USM Open Source History Text: The World at War: World History 1914-1945Main MenuIntroduction: A Mural as WindowOn Diego Rivera's Detroit IndustryThe World Around 1914, Part I: the Journey of Young GandhiThe World Around 1914, Part II: The Era of Nationalism and Imperialism (1848-1914)The First World WarThe Long Russian Revolution (1917 – 1929)The Decline of the West? Europe from 1919 – 1929A New Middle East: The Rise of the Middle East State SystemChina Between Qing Collapse and WWIILatin America Between Boom and Bust (1911-1929)Africa Under Colonial Rule: Politics and Race from 1914‐1939The United States from The First World War to the Great DepressionThe Great DepressionThree Varieties of Radicalism in the 1930s: Nazi Germany, Stalinist Russia, and Imperial JapanThree Responses to Modernity: Ho Chi Minh, Ibn Saud, and Getulio VargasThe Second World WarSeth Rogoff5f001fc099cd635507b143be056702764af6929c
The Waning of Japanese Democracy and the Rise of Military Authoritarianism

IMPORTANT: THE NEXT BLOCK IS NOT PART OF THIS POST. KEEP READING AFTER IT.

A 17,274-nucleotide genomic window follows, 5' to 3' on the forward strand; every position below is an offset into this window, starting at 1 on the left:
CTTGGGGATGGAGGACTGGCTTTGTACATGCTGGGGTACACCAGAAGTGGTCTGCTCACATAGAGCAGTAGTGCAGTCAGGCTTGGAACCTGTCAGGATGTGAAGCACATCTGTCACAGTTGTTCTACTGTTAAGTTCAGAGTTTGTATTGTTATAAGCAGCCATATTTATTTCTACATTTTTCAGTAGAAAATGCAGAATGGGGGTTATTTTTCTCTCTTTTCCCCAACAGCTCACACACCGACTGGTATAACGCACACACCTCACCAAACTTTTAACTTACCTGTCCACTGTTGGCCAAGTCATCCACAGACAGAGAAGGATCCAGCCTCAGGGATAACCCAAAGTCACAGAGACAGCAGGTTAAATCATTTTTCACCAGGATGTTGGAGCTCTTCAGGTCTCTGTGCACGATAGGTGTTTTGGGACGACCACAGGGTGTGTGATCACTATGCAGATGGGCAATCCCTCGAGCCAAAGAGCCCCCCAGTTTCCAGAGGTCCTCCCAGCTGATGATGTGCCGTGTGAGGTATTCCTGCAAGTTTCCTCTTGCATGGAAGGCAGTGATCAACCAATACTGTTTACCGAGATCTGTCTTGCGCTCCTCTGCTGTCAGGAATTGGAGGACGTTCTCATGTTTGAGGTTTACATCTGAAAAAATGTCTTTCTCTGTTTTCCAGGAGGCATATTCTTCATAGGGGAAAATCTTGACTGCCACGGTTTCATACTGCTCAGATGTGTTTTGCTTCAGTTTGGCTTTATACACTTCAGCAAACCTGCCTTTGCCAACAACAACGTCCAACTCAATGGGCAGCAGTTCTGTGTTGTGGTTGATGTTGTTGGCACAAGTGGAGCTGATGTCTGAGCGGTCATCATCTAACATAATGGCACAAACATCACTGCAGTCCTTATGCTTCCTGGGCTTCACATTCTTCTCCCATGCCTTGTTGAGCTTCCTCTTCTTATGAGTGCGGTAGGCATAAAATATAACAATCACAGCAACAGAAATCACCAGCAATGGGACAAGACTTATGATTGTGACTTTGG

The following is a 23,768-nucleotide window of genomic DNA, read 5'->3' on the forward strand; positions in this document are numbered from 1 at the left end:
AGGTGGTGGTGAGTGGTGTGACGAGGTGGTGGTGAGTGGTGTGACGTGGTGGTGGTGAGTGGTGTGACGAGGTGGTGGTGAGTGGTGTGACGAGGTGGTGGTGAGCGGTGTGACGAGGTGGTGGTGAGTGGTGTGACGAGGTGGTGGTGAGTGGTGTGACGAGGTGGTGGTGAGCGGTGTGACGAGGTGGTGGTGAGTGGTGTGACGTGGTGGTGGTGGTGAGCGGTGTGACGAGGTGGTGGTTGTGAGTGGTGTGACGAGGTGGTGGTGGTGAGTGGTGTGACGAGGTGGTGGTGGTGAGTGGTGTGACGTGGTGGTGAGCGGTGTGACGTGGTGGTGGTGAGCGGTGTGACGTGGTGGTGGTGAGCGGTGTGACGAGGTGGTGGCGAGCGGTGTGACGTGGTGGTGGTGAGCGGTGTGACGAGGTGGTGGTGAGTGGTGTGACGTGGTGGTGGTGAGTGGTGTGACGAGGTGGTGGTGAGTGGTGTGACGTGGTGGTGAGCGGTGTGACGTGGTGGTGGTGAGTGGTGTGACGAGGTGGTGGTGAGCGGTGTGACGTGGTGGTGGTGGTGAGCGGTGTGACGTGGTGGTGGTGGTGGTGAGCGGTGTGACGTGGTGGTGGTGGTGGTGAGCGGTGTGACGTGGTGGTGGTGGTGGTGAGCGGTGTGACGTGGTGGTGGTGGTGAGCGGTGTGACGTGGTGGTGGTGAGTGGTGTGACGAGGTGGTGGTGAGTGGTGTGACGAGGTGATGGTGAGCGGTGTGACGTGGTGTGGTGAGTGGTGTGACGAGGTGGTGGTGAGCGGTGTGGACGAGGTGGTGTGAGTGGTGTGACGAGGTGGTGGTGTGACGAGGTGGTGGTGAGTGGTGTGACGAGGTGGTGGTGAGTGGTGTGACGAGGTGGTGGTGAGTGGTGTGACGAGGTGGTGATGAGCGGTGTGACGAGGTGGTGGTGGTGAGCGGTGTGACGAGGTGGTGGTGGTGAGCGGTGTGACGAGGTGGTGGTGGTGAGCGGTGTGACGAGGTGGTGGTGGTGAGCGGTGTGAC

12017-07-17T22:00:50-07:00Seth Rogoff5f001fc099cd635507b143be056702764af6929c192372plain2017-09-19T09:12:18-07:00Seth Rogoff5f001fc099cd635507b143be056702764af6929cIn the wake of the Great Depression and the spectacular success of the campaign in Manchuria, the legitimacy of the parliamentary government in Tokyo increasingly came into focus. On the other side, the authority of the military establishment and insurgent military groups like the Manchurian-based Imperial Way gained popular support and power within both military and civilian institutions. During the 1930s, the military increasingly moved to take control of Japanese politics and society, marginalizing and then terminating the authority of the government, re-orienting and co-opting the Zaibatsu conglomerates in its push toward massive military development, and terrorizing potential political opponents through its secret police arms. Though the military establishment under the so-called Control Faction purged the more ideological members of the Imperial Way in 1936, following a coup d’état attempt, it maintained part of the ideological agenda of the younger zealots, including the belief in Japanese racial superiority over other Asians, Japanese rights to control an East Asian zone of influence, and to some extent the notion of the symbolic power of the emperor. The central pillar of this ideology, as described in Japan’s official “Fundamental Principles of National Policy,” was the creation of a core Japanese zone that included Japan, the newly created puppet state of Manchukao, and northern China. Such a plan set the stage for Japan’s 1937 invasion of China and the beginning of the Second World War in the East.